Autonomous Weapons and a Campaign for a Treaty Ban
The debate over autonomous weapons is not so visible in the United States, but the ban campaign launched by Human Rights Watch a year ago – an international NGO coalition called the “Campaign to Stop Killer Robots” – has been quite active in Europe and at the UN, where a number of countries raised the issue in their statements to the General Assembly’s First Committee (disarmament issues). Matthew Waxman and I have been writing about this issue for several years; we have a short policy paper on the topic available at SSRN, “Law and Ethics for Autonomous Weapon Systems,” and we’re pleased to note our op-ed in the Wall Street Journal on Monday (November 4), “Killer Robots and Laws of War.” We argue against a ban, on a number of grounds (it can be found open access at RealClearPolitics, here). Here are a couple of grafs from midway through the piece (later on I’ll add links to the ban campaign and some other resources; must go teach class!):
[A] ban is unlikely to work, especially in constraining states or actors most inclined to abuse these weapons. Those actors will not respect such an agreement, and the technological elements of highly automated weapons will proliferate. Moreover, because the automation of weapons will happen gradually, it would be nearly impossible to design or enforce such a ban. Because the same system might be operable with or without effective human control or oversight, the line between legal weapons and illegal autonomous ones will not be clear-cut.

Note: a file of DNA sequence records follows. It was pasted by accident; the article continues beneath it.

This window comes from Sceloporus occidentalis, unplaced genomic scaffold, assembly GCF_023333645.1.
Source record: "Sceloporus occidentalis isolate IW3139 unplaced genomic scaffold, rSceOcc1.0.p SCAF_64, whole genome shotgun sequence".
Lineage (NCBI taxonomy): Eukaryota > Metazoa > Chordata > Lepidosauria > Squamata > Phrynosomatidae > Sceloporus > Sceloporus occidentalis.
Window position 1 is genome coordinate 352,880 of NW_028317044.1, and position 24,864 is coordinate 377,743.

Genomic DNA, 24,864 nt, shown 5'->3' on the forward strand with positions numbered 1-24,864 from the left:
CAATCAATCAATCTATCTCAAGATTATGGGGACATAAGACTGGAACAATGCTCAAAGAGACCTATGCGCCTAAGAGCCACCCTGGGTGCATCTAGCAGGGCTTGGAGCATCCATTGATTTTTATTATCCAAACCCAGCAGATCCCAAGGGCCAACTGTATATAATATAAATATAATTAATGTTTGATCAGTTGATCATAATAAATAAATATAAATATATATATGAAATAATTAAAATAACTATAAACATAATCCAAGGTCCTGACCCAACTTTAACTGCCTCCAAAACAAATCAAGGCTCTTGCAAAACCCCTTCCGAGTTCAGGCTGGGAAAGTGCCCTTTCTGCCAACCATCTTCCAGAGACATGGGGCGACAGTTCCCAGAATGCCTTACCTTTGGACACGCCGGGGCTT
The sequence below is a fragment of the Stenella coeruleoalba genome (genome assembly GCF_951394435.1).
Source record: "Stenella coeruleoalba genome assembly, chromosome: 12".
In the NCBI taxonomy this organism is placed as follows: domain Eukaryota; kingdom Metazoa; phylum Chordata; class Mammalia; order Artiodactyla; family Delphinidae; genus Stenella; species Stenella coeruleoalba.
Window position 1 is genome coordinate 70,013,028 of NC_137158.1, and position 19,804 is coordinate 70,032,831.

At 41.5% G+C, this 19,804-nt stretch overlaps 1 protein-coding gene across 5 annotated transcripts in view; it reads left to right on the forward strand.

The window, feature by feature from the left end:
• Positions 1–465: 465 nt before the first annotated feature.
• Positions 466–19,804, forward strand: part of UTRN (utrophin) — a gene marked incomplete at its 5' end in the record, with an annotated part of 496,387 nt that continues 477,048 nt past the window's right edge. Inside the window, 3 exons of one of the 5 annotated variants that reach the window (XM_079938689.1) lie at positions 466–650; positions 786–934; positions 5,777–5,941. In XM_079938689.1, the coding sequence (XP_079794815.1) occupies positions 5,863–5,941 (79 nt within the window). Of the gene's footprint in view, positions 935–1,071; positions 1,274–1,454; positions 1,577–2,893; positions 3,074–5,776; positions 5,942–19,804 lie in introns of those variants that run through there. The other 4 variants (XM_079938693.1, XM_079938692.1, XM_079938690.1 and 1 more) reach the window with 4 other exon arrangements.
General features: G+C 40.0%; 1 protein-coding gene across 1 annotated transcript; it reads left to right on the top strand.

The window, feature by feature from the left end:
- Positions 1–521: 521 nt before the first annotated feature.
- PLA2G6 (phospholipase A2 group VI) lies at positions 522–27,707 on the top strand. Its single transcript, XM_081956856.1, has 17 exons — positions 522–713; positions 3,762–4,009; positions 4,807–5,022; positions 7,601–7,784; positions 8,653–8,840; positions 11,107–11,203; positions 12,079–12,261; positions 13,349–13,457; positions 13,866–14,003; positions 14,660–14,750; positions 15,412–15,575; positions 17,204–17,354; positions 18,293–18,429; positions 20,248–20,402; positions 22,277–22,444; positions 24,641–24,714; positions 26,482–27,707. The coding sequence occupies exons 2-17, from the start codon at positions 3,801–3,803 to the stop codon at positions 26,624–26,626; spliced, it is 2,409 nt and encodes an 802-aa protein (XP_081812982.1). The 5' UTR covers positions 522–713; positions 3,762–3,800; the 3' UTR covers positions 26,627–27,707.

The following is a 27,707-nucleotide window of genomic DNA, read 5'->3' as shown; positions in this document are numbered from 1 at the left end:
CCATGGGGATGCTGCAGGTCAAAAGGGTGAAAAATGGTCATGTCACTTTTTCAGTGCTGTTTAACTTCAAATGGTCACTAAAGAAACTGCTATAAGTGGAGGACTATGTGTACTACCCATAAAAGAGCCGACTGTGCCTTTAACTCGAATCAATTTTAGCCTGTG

If the goal is to reduce suffering and protect human lives, a ban could prove counterproductive. In addition to the self-protective advantages to military forces that use them, autonomous machines may reduce risks to civilians by improving the precision of targeting decisions and better controlling decisions to fire. We know that humans are limited in their capacity to make sound decisions on the battlefield: Anger, panic, fatigue all contribute to mistakes or violations of rules. Autonomous weapons systems have the potential to address these human shortcomings. No one can say with certainty how much automated capabilities might gradually reduce the harm of warfare, but it would be wrong not to pursue such gains, and it would be especially pernicious to ban research into such technologies.
That said, autonomous weapons warrant careful regulation. Each step toward automation needs to be reviewed carefully to ensure that the weapon complies with the laws of war in its design and permissible uses. Drawing on long-standing international legal rules requiring that weapons be capable of being used in a discriminating manner that limits collateral damage, the U.S. should set very high standards for assessing legally and ethically any research and development programs in this area. Standards should also be set for how these systems are to be used and in what combat environments.